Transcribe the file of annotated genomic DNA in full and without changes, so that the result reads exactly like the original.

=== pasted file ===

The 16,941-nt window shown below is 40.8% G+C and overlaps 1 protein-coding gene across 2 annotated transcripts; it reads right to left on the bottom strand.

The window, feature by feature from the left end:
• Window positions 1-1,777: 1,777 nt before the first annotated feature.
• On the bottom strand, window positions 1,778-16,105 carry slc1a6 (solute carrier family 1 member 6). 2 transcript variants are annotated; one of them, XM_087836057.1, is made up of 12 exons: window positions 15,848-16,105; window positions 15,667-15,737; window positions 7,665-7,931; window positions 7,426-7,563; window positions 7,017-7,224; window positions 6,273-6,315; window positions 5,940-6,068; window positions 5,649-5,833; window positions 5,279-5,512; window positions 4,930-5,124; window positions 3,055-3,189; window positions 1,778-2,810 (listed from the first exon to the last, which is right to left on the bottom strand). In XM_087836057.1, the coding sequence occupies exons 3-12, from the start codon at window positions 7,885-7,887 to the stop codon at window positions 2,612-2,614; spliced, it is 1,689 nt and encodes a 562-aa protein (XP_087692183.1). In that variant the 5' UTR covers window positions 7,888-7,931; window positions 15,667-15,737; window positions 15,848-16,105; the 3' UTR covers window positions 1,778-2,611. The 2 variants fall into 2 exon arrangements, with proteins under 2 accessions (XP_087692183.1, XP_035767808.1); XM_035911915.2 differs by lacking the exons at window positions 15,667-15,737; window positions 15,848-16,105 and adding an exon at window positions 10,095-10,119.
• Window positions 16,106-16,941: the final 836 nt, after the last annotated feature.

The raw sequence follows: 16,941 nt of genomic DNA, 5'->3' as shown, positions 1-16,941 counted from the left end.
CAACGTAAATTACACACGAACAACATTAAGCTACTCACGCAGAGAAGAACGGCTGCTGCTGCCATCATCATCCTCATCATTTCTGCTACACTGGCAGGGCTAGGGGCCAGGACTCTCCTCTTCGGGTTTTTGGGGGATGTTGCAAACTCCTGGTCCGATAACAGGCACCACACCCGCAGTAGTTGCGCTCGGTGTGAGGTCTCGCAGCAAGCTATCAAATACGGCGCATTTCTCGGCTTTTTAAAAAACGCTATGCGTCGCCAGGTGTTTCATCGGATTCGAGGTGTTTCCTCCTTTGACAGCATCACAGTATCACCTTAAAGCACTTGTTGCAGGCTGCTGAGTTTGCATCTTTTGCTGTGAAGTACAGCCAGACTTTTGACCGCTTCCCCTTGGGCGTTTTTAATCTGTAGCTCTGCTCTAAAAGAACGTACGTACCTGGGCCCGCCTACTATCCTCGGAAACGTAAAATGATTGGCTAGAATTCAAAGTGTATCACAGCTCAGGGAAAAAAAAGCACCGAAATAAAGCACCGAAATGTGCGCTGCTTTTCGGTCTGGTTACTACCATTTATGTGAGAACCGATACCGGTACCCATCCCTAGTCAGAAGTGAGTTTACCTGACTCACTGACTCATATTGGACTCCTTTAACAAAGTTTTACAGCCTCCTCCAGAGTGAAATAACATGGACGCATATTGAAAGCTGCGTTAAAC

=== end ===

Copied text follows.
The 16,941-nt window shown below is 40.8% G+C and overlaps 1 protein-coding gene across 2 annotated transcripts; it reads right to left on the bottom strand.

The window, feature by feature from the left end:
• Window positions 1-1,777: 1,777 nt before the first annotated feature.
• On the bottom strand, window positions 1,778-16,105 carry slc1a6 (solute carrier family 1 member 6). 2 transcript variants are annotated; one of them, XM_087836057.1, is made up of 12 exons: window positions 15,848-16,105; window positions 15,667-15,737; window positions 7,665-7,931; window positions 7,426-7,563; window positions 7,017-7,224; window positions 6,273-6,315; window positions 5,940-6,068; window positions 5,649-5,833; window positions 5,279-5,512; window positions 4,930-5,124; window positions 3,055-3,189; window positions 1,778-2,810 (listed from the first exon to the last, which is right to left on the bottom strand). In XM_087836057.1, the coding sequence occupies exons 3-12, from the start codon at window positions 7,885-7,887 to the stop codon at window positions 2,612-2,614; spliced, it is 1,689 nt and encodes a 562-aa protein (XP_087692183.1). In that variant the 5' UTR covers window positions 7,888-7,931; window positions 15,667-15,737; window positions 15,848-16,105; the 3' UTR covers window positions 1,778-2,611. The 2 variants fall into 2 exon arrangements, with proteins under 2 accessions (XP_087692183.1, XP_035767808.1); XM_035911915.2 differs by lacking the exons at window positions 15,667-15,737; window positions 15,848-16,105 and adding an exon at window positions 10,095-10,119.
• Window positions 16,106-16,941: the final 836 nt, after the last annotated feature.

The raw sequence follows: 16,941 nt of genomic DNA, 5'->3' as shown, positions 1-16,941 counted from the left end.
CAACGTAAATTACACACGAACAACATTAAGCTACTCACGCAGAGAAGAACGGCTGCTGCTGCCATCATCATCCTCATCATTTCTGCTACACTGGCAGGGCTAGGGGCCAGGACTCTCCTCTTCGGGTTTTTGGGGGATGTTGCAAACTCCTGGTCCGATAACAGGCACCACACCCGCAGTAGTTGCGCTCGGTGTGAGGTCTCGCAGCAAGCTATCAAATACGGCGCATTTCTCGGCTTTTTAAAAAACGCTATGCGTCGCCAGGTGTTTCATCGGATTCGAGGTGTTTCCTCCTTTGACAGCATCACAGTATCACCTTAAAGCACTTGTTGCAGGCTGCTGAGTTTGCATCTTTTGCTGTGAAGTACAGCCAGACTTTTGACCGCTTCCCCTTGGGCGTTTTTAATCTGTAGCTCTGCTCTAAAAGAACGTACGTACCTGGGCCCGCCTACTATCCTCGGAAACGTAAAATGATTGGCTAGAATTCAAAGTGTATCACAGCTCAGGGAAAAAAAAGCACCGAAATAAAGCACCGAAATGTGCGCTGCTTTTCGGTCTGGTTACTACCATTTATGTGAGAACCGATACCGGTACCCATCCCTAGTCAGAAGTGAGTTTACCTGACTCACTGACTCATATTGGACTCCTTTAACAAAGTTTTACAGCCTCCTCCAGAGTGAAATAACATGGACGCATATTGAAAGCTGCGTTAAAC